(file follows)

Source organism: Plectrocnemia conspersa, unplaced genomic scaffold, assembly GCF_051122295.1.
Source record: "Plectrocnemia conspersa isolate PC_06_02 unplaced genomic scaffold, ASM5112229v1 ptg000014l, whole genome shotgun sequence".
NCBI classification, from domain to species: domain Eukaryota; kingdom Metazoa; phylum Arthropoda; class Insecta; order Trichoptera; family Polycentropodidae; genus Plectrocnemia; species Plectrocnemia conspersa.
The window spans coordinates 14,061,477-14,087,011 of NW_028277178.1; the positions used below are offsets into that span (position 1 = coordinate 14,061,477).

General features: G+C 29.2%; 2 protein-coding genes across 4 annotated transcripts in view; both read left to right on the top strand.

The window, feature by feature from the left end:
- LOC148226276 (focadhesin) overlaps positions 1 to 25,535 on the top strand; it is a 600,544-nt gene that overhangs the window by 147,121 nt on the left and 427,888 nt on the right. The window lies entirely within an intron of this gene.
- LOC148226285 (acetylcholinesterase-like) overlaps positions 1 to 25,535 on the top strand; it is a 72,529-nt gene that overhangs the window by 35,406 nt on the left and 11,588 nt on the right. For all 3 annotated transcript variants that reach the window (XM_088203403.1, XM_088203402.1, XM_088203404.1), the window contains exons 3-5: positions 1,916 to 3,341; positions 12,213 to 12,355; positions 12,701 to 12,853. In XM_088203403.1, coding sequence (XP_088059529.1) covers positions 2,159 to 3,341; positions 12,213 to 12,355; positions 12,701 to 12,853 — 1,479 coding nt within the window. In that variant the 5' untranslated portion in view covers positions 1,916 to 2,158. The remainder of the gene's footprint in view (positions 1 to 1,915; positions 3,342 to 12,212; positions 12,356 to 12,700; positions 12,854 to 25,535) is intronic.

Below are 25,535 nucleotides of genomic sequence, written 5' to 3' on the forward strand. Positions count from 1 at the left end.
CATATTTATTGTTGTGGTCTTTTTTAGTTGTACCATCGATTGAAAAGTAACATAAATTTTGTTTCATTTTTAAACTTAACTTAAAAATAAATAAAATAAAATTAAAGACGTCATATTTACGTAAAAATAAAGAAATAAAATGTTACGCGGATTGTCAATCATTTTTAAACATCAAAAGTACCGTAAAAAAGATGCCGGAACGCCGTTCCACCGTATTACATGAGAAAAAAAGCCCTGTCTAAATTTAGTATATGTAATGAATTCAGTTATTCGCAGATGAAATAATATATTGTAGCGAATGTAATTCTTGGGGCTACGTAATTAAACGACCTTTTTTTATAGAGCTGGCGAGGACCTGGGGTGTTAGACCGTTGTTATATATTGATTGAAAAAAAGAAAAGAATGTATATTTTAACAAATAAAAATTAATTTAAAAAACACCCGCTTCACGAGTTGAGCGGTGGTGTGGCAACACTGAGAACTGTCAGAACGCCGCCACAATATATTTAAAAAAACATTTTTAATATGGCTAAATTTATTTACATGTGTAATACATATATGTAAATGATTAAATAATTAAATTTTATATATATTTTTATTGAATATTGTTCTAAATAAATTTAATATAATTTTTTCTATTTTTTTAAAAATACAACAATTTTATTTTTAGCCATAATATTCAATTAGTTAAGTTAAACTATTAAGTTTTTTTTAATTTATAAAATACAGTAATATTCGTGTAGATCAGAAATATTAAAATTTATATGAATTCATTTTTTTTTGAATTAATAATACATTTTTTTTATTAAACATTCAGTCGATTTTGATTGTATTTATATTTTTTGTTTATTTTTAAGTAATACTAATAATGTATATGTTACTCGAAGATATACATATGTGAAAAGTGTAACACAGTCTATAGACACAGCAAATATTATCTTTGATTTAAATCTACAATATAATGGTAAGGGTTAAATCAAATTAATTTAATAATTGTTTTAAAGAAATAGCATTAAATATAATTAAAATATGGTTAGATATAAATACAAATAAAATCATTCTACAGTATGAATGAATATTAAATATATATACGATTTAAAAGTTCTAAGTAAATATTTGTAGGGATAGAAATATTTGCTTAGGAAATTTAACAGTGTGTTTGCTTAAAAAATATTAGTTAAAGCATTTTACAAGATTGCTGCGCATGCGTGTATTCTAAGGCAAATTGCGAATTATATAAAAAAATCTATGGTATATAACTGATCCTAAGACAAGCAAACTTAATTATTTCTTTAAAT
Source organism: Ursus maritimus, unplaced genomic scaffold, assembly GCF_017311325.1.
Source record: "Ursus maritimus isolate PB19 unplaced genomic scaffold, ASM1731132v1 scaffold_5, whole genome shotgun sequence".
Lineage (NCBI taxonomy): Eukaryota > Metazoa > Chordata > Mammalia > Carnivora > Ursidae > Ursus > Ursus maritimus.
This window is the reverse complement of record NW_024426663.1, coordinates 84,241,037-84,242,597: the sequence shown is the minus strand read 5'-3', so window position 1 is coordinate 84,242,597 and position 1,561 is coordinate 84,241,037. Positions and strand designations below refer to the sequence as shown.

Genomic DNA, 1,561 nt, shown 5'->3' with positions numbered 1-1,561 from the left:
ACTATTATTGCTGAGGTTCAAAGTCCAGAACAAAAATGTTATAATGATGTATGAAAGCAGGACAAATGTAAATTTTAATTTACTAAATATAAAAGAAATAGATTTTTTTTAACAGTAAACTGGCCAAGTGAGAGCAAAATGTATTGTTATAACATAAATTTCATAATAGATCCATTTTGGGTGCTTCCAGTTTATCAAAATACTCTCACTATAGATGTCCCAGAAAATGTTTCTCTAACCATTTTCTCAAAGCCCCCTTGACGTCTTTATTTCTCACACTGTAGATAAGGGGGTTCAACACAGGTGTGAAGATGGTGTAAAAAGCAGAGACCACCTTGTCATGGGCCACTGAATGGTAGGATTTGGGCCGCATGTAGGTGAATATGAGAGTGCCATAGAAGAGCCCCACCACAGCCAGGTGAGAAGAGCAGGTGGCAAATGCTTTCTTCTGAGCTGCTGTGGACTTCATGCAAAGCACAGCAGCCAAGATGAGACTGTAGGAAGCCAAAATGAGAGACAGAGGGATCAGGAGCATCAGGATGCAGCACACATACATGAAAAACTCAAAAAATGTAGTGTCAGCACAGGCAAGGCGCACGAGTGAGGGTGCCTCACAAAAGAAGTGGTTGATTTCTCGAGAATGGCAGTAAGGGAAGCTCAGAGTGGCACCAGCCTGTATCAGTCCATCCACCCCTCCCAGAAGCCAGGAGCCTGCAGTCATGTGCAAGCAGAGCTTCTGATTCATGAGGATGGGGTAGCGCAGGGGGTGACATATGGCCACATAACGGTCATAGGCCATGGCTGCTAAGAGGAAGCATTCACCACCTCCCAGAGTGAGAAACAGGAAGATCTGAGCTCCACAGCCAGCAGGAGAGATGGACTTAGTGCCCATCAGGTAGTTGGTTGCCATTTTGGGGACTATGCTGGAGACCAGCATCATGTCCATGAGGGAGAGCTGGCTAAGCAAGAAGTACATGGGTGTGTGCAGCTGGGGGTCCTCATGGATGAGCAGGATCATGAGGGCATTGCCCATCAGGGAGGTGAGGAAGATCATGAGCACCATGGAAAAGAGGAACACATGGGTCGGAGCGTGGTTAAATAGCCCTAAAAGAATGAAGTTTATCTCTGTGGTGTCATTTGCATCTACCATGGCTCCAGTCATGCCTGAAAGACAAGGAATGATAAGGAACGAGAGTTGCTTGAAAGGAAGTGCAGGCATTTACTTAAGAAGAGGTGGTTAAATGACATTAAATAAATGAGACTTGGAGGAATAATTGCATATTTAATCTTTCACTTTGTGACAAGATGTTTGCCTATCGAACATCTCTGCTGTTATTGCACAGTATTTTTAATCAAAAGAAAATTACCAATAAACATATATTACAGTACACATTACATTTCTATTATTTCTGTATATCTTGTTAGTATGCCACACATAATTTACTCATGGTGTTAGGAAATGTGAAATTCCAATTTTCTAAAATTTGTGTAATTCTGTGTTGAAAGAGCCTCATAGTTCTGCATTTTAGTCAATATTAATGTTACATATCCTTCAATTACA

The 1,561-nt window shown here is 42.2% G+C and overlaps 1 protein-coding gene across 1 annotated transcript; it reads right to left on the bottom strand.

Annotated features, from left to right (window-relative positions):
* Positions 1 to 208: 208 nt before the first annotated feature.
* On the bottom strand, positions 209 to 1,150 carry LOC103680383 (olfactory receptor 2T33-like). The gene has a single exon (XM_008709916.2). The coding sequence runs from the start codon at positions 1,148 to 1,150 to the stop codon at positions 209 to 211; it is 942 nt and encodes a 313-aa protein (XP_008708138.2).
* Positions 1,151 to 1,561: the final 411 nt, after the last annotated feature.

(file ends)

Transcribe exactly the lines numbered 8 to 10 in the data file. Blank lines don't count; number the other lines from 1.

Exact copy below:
- LOC148226285 (acetylcholinesterase-like) overlaps positions 1 to 25,535 on the top strand; it is a 72,529-nt gene that overhangs the window by 35,406 nt on the left and 11,588 nt on the right. For all 3 annotated transcript variants that reach the window (XM_088203403.1, XM_088203402.1, XM_088203404.1), the window contains exons 3-5: positions 1,916 to 3,341; positions 12,213 to 12,355; positions 12,701 to 12,853. In XM_088203403.1, coding sequence (XP_088059529.1) covers positions 2,159 to 3,341; positions 12,213 to 12,355; positions 12,701 to 12,853 — 1,479 coding nt within the window. In that variant the 5' untranslated portion in view covers positions 1,916 to 2,158. The remainder of the gene's footprint in view (positions 1 to 1,915; positions 3,342 to 12,212; positions 12,356 to 12,700; positions 12,854 to 25,535) is intronic.

Below are 25,535 nucleotides of genomic sequence, written 5' to 3' on the forward strand. Positions count from 1 at the left end.
CATATTTATTGTTGTGGTCTTTTTTAGTTGTACCATCGATTGAAAAGTAACATAAATTTTGTTTCATTTTTAAACTTAACTTAAAAATAAATAAAATAAAATTAAAGACGTCATATTTACGTAAAAATAAAGAAATAAAATGTTACGCGGATTGTCAATCATTTTTAAACATCAAAAGTACCGTAAAAAAGATGCCGGAACGCCGTTCCACCGTATTACATGAGAAAAAAAGCCCTGTCTAAATTTAGTATATGTAATGAATTCAGTTATTCGCAGATGAAATAATATATTGTAGCGAATGTAATTCTTGGGGCTACGTAATTAAACGACCTTTTTTTATAGAGCTGGCGAGGACCTGGGGTGTTAGACCGTTGTTATATATTGATTGAAAAAAAGAAAAGAATGTATATTTTAACAAATAAAAATTAATTTAAAAAACACCCGCTTCACGAGTTGAGCGGTGGTGTGGCAACACTGAGAACTGTCAGAACGCCGCCACAATATATTTAAAAAAACATTTTTAATATGGCTAAATTTATTTACATGTGTAATACATATATGTAAATGATTAAATAATTAAATTTTATATATATTTTTATTGAATATTGTTCTAAATAAATTTAATATAATTTTTTCTATTTTTTTAAAAATACAACAATTTTATTTTTAGCCATAATATTCAATTAGTTAAGTTAAACTATTAAGTTTTTTTTAATTTATAAAATACAGTAATATTCGTGTAGATCAGAAATATTAAAATTTATATGAATTCATTTTTTTTTGAATTAATAATACATTTTTTTTATTAAACATTCAGTCGATTTTGATTGTATTTATATTTTTTGTTTATTTTTAAGTAATACTAATAATGTATATGTTACTCGAAGATATACATATGTGAAAAGTGTAACACAGTCTATAGACACAGCAAATATTATCTTTGATTTAAATCTACAATATAATGGTAAGGGTTAAATCAAATTAATTTAATAATTGTTTTAAAGAAATAGCATTAAATATAATTAAAATATGGTTAGATATAAATACAAATAAAATCATTCTACAGTATGAATGAATATTAAATATATATACGATTTAAAAGTTCTAAGTAAATATTTGTAGGGATAGAAATATTTGCTTAGGAAATTTAACAGTGTGTTTGCTTAAAAAATATTAGTTAAAGCATTTTACAAGATTGCTGCGCATGCGTGTATTCTAAGGCAAATTGCGAATTATATAAAAAAATCTATGGTATATAACTGATCCTAAGACAAGCAAACTTAATTATTTCTTTAAAT